In the past, we have cautioned readers about the potential impact of transactions on pending awards, particularly on the ability of a contractor to protest.  A recent decision from the Court of Federal Claims (COFC) shows that transactions during a protest may also pose risks to a contractor’s standing.

On September 9, COFC dismissed a protest filed by Lank Shark Shredding LLC after Land Shark sold assets after the protest had been filed.  Land Shark had filed a May 2019 complaint challenging the Department of Veterans Affairs’ (VA) cancellation of a service-disabled veteran-owned small business (SDVOSB) set-aside contract for shredding services.  The solicitation had been canceled because only Land Shark had submitted a timely proposal and the VA determined that Land Shark’s proposal suffered from pricing and technical defects.

Background: Company Sold Assets After Protest Was Filed

During oral argument in June 2021, it was revealed for the first time that Land Shark had sold “its name, assets, and business interest, and that these transactions raised questions regarding whether the case caption should be amended to reflect Land Shark’s new name, Disabled Veterans Security, LLC, … and whether any entity had standing to bring this case.”Continue Reading Selling Assets During a Protest?  Careful You Don’t Jump the Shark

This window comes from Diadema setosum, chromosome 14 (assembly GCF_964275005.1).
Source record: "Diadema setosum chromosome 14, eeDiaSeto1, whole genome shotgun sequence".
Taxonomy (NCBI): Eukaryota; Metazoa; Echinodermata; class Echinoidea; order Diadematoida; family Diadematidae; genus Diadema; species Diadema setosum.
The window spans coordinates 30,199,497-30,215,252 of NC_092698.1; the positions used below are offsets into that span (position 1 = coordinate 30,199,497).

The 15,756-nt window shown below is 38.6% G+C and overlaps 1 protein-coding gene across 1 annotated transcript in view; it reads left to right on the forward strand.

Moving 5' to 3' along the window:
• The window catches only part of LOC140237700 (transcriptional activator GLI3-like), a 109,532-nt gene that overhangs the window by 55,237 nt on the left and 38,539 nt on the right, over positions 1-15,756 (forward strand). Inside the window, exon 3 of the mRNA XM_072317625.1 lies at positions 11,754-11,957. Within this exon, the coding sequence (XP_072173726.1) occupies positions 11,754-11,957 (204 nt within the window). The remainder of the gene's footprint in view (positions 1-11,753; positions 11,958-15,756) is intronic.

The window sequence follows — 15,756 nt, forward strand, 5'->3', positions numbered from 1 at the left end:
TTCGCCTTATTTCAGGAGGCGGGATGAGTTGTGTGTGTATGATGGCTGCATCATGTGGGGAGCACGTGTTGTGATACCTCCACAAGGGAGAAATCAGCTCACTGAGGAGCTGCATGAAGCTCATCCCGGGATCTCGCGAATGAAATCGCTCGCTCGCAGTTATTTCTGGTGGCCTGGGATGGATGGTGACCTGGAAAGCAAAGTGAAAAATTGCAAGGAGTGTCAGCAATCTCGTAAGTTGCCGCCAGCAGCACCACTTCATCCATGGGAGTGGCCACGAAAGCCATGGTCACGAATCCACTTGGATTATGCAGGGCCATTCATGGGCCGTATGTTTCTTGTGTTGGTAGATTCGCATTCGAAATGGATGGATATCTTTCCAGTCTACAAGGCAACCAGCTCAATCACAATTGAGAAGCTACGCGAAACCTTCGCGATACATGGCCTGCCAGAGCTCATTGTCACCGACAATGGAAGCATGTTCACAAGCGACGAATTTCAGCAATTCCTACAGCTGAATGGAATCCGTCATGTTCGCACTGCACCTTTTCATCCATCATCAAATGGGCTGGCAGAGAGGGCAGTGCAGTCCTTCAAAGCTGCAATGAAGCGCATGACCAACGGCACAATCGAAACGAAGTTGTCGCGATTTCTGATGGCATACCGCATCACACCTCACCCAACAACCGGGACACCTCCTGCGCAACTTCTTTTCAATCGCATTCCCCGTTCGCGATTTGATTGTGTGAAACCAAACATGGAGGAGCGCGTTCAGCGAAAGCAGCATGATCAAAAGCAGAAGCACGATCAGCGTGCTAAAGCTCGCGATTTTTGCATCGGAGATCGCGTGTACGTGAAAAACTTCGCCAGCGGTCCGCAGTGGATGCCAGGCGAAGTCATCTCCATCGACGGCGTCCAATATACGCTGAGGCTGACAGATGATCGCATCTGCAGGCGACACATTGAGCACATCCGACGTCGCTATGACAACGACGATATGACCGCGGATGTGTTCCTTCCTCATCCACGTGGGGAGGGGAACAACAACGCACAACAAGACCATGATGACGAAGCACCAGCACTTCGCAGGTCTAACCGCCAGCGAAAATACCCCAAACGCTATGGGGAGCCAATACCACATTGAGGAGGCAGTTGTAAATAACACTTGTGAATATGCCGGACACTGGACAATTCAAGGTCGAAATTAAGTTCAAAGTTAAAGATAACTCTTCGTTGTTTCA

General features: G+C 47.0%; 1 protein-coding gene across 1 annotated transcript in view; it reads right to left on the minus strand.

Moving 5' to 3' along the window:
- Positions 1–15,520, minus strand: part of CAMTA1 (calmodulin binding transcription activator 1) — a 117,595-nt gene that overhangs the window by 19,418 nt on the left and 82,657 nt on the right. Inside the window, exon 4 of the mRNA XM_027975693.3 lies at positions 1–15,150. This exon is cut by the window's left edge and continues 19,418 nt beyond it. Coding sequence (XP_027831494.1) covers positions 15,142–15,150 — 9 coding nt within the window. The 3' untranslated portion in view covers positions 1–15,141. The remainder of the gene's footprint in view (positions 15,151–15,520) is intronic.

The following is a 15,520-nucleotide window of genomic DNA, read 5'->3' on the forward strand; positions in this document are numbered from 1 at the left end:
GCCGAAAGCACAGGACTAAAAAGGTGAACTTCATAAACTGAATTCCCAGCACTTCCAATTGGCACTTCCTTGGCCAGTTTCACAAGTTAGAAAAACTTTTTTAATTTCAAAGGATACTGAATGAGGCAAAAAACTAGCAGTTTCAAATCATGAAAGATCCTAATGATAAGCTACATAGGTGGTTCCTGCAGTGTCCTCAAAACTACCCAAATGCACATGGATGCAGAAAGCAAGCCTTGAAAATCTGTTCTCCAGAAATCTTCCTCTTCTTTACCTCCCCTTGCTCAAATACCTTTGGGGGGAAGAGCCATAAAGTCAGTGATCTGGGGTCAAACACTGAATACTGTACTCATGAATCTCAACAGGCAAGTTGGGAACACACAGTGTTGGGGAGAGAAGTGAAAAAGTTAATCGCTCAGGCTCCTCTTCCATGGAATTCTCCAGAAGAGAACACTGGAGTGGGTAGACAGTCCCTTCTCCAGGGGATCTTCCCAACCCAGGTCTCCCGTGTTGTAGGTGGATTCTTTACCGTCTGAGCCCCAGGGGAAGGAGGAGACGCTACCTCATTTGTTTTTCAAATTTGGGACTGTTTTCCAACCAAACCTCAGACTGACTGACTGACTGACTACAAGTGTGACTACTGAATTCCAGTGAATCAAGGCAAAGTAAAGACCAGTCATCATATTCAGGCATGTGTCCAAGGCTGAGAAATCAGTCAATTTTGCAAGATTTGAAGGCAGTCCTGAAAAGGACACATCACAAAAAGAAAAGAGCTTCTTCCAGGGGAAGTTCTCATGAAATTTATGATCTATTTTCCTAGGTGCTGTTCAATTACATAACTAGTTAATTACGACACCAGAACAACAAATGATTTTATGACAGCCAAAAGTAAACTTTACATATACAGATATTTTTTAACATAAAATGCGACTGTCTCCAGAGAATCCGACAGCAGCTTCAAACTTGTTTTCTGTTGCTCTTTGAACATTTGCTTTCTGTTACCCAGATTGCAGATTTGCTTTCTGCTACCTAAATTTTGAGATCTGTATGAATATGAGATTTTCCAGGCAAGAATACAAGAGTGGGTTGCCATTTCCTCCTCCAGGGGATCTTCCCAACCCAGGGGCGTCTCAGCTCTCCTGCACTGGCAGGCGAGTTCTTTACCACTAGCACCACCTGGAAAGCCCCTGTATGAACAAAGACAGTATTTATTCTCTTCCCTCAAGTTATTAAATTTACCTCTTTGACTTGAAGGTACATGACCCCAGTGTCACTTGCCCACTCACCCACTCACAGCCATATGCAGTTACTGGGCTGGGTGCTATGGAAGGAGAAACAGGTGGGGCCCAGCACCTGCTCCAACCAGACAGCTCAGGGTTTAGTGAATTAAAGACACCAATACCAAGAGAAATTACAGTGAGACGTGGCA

As we previously discussed in a 2019 blog post, since 2018 Bass, Berry & Sims Government Contracts and Litigation attorneys have successfully defended B&O JV in a host of challenges to an 8(a) small business set-aside award by the Federal Law Enforcement Training Center (FLETC).  On May 20, 2021, the Federal Circuit gave our client and team yet another win when it denied a request for a rehearing filed by Safeguard Base Operation, LLC, a disappointed offeror that included in the joint venture the prior incumbent.

Over the past three years, we have successfully defended B&O JV against over half a dozen challenges to the award filed by Safeguard.  Our team’s undefeated record includes:

Safeguard’s primary complaint was that it had been improperly excluded from the competition for failure to include plug numbers provided by FLETC for service work request Contract Line Item Numbers (CLINs).  When multiple potential offerors submitted questions about a potential ambiguity, FLETC included the plug numbers in its answers that were incorporated into the RFP in an amendment and instructed offerors to include those amounts in the applicable CLINs.  Safeguard, however, did not follow this instruction.  Safeguard also alleged that FLETC had breached an implied-in-fact contract to fairly and honestly consider its proposal.Continue Reading Bleak House Redux: Another Federal Circuit Win in Protracted Protest Litigation